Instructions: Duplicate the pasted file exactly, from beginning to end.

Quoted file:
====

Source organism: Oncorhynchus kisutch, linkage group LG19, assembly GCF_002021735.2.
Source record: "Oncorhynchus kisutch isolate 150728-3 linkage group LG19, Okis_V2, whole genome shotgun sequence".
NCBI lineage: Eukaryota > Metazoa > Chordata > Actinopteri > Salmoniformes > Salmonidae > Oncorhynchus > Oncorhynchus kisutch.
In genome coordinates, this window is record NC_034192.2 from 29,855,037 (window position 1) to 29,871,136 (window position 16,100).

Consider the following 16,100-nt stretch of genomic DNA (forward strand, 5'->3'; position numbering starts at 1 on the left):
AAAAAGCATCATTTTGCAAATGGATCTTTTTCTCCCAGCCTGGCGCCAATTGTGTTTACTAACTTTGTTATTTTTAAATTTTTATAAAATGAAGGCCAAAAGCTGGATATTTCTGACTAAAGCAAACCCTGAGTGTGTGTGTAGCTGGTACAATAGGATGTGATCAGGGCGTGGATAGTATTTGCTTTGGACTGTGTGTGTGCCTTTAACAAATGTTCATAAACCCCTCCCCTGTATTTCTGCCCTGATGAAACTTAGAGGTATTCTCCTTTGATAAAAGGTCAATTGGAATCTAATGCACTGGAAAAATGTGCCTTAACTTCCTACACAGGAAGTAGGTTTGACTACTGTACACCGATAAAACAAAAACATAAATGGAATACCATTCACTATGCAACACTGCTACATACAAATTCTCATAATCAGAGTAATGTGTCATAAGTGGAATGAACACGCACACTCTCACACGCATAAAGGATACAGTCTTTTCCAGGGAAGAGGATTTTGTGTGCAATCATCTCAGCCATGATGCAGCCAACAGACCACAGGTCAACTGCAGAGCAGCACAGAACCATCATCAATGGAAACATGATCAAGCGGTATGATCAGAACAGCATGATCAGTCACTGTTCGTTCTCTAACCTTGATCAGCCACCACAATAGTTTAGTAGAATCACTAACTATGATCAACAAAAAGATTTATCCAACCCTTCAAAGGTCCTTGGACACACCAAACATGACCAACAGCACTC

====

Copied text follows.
Source organism: Oncorhynchus kisutch, linkage group LG19, assembly GCF_002021735.2.
Source record: "Oncorhynchus kisutch isolate 150728-3 linkage group LG19, Okis_V2, whole genome shotgun sequence".
NCBI lineage: Eukaryota > Metazoa > Chordata > Actinopteri > Salmoniformes > Salmonidae > Oncorhynchus > Oncorhynchus kisutch.
In genome coordinates, this window is record NC_034192.2 from 29,855,037 (window position 1) to 29,871,136 (window position 16,100).

Consider the following 16,100-nt stretch of genomic DNA (forward strand, 5'->3'; position numbering starts at 1 on the left):
AAAAAGCATCATTTTGCAAATGGATCTTTTTCTCCCAGCCTGGCGCCAATTGTGTTTACTAACTTTGTTATTTTTAAATTTTTATAAAATGAAGGCCAAAAGCTGGATATTTCTGACTAAAGCAAACCCTGAGTGTGTGTGTAGCTGGTACAATAGGATGTGATCAGGGCGTGGATAGTATTTGCTTTGGACTGTGTGTGTGCCTTTAACAAATGTTCATAAACCCCTCCCCTGTATTTCTGCCCTGATGAAACTTAGAGGTATTCTCCTTTGATAAAAGGTCAATTGGAATCTAATGCACTGGAAAAATGTGCCTTAACTTCCTACACAGGAAGTAGGTTTGACTACTGTACACCGATAAAACAAAAACATAAATGGAATACCATTCACTATGCAACACTGCTACATACAAATTCTCATAATCAGAGTAATGTGTCATAAGTGGAATGAACACGCACACTCTCACACGCATAAAGGATACAGTCTTTTCCAGGGAAGAGGATTTTGTGTGCAATCATCTCAGCCATGATGCAGCCAACAGACCACAGGTCAACTGCAGAGCAGCACAGAACCATCATCAATGGAAACATGATCAAGCGGTATGATCAGAACAGCATGATCAGTCACTGTTCGTTCTCTAACCTTGATCAGCCACCACAATAGTTTAGTAGAATCACTAACTATGATCAACAAAAAGATTTATCCAACCCTTCAAAGGTCCTTGGACACACCAAACATGACCAACAGCACTC